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Citizenship Census Question Spat Likely Headed for Trial in California

Citing facts still in dispute about the decision to add a citizenship question to the 2020 U.S. Census, a federal judge suggested Friday that another trial over the controversial Trump administration policy will likely start early next year.

SAN FRANCISCO (CN) - Citing facts still in dispute about the decision to add a citizenship question to the 2020 U.S. census, a federal judge suggested Friday that another trial over the controversial Trump administration policy will likely start early next year.

"Let's operate for planning purposes on the presumption that we will be having a trial," Seeborg said at the end of a two-hour hearing Friday after repeatedly pressing a Justice Department lawyer on how a trial could be avoided with disputed facts still in the air.

The state of California and six cities, including Los Angeles and San Jose, sued the Trump administration earlier this year after Commerce Secretary Wilbur Ross announced in March that a citizenship question would be added to the 2020 census. Opponents say asking that question will lead to an undercount of immigrants and a reduction in political representatives, electoral votes and federal funding for places like California, which has more than 10 million immigrants.

After the lawsuits were filed, emails and other records came to light revealing that Ross was pushing for the question to be added long before the Justice Department sent a letter in December 2017 stating that citizenship data would help it enforce provisions of the Voting Rights Act.

“I am mystified why nothing [has] been done in response to my months old request that we include the citizenship question. Why not," Ross wrote in an email on May 2, 2017.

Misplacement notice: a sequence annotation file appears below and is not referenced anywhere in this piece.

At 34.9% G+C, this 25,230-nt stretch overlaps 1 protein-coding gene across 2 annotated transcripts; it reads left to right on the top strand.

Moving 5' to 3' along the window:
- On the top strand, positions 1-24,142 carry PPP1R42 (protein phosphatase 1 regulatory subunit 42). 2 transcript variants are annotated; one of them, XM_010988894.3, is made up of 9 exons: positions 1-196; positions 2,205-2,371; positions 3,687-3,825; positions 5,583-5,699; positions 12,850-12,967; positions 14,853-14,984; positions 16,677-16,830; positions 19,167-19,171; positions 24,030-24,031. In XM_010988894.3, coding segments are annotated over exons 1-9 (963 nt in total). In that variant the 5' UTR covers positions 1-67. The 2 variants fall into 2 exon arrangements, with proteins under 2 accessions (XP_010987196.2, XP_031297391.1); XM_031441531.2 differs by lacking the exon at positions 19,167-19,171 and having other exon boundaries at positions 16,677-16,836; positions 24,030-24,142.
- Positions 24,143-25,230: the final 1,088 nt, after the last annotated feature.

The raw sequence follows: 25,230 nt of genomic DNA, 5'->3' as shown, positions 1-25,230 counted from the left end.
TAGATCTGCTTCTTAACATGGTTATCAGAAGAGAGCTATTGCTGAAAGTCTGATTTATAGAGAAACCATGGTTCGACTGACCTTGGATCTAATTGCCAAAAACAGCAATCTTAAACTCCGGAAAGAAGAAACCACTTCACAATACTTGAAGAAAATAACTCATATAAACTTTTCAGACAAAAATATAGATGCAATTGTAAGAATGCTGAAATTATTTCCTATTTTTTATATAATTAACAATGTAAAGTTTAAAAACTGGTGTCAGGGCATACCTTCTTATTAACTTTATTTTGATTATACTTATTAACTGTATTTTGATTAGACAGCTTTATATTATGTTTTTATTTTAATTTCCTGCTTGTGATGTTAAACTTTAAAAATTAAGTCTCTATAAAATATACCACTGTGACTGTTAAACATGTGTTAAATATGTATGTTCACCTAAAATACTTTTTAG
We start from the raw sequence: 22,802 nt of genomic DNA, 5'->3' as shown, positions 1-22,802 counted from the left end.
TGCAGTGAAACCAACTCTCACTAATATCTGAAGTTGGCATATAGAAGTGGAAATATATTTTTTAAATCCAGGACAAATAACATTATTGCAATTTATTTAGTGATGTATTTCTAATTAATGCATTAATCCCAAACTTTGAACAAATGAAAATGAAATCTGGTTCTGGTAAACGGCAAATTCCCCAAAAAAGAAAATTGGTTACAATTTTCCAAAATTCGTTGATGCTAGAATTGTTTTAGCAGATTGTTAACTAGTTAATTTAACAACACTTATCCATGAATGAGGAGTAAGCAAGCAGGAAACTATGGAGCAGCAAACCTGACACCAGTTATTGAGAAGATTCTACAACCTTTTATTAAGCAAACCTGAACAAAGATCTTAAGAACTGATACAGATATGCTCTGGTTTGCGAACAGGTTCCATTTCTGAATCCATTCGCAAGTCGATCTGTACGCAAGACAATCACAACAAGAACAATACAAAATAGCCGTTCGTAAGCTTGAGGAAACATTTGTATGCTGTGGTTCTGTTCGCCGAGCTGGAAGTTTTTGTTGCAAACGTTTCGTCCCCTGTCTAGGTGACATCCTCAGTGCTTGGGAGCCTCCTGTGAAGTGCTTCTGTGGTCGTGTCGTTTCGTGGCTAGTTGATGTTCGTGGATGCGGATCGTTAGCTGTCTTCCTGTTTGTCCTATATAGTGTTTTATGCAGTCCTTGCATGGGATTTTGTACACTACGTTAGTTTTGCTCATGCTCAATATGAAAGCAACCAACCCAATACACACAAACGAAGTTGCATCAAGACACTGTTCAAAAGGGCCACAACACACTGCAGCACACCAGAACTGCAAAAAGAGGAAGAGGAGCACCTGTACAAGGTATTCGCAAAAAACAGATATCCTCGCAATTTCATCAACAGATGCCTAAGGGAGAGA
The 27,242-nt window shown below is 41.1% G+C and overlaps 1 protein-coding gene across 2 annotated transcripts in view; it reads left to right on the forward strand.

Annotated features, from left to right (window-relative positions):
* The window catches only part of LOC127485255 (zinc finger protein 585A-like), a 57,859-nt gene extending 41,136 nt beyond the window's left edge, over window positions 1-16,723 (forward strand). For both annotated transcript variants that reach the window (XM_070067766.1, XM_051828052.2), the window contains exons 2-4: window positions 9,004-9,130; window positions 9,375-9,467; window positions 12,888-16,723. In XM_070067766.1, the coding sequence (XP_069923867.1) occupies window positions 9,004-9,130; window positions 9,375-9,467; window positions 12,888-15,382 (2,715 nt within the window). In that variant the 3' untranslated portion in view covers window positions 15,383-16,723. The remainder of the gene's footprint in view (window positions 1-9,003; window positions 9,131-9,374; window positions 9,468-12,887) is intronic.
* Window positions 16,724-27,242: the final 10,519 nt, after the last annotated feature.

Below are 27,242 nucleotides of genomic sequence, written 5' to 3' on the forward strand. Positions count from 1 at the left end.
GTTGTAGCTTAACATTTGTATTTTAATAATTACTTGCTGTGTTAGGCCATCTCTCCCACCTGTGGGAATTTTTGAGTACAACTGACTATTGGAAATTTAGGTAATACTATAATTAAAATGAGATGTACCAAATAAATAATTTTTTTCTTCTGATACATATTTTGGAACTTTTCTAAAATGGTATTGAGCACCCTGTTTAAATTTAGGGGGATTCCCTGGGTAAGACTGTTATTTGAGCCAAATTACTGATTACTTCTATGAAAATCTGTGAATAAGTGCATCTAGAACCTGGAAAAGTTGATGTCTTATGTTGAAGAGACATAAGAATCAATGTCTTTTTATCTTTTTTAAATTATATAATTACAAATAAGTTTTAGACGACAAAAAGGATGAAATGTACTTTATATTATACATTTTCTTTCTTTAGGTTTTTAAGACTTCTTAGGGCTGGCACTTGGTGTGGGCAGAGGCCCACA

In court Friday, Justice Department lawyer Martin Tomlinson argued the emails don't prove that Ross had an ulterior motive for adding the citizenship question.

"There's no evidence anywhere in the record that the secretary doesn't believe in the stated rationale," Tomlinson insisted.

But Ross acknowledged in a June 2018 memo that he was the one who first sought to add a citizenship question, and that he asked the Justice Department to submit a letter requesting that the question be added.

"Isn't there some disputed facts as to whether or not there's pretext here or not?" Seeborg asked.

Representing the city of San Jose, Ezra Rosenberg of the Washington D.C.-based Lawyers' Committee for Civil Rights Under Law, emphasized that Secretary Ross ignored the Census Bureau's recommendations against adding the question. The Bureau suggested that other records could be used to get voting-age population data for the Justice Department, and that adding a citizenship question would lower census participation, result in poorer-quality data, and require spending an extra $32 million to follow up with non-responding households.

"The Census Bureau has unequivocally stated this will affect the accuracy and quality of the census," Rosenberg argued. "Yet [Ross] is saying providing accurate citizenship data to DOJ outweighs any adverse effects on the census."

Tomlinson countered the law does not require that inferior government employees agree with their superiors about policy decisions.

When asked about the frustration Ross expressed in emails about the lack of progress in adding a citizenship question, Tomlinson said that was merely "a superior trying to move things along" and that "it does not indicate that he's made up his mind."

Tomlinson told the judge the plaintiffs can't point to a single statement showing Ross had an ulterior motive.

Seeborg noted that despite the government's position, the plaintiffs have pointed to statements that they say, in context, show the directive to add a citizenship question came from the secretary, not the Justice Department as asserted in the March 2018 memo justifying the decision.

"Isn't that kind of the essence of a disputed issue?" Seeborg said.

Seeborg did not issue an official ruling Friday, but he told both sides to be prepared to start a five-to-seven-day bench trial on Jan. 7, 2019.

The judge said he will try to issue a written ruling on the U.S. government's motion for summary judgment and the city of San Jose's motion for partial summary judgment within the next week.

A separate trial on the census citizenship question wrapped up in New York late last month. And a federal judge in Maryland is reviewing another set of lawsuits challenging the new census policy, while the Supreme Court is expected to decide next year whether Secretary Ross should be required to testify about his decision to add the citizenship question to the 2020 census.

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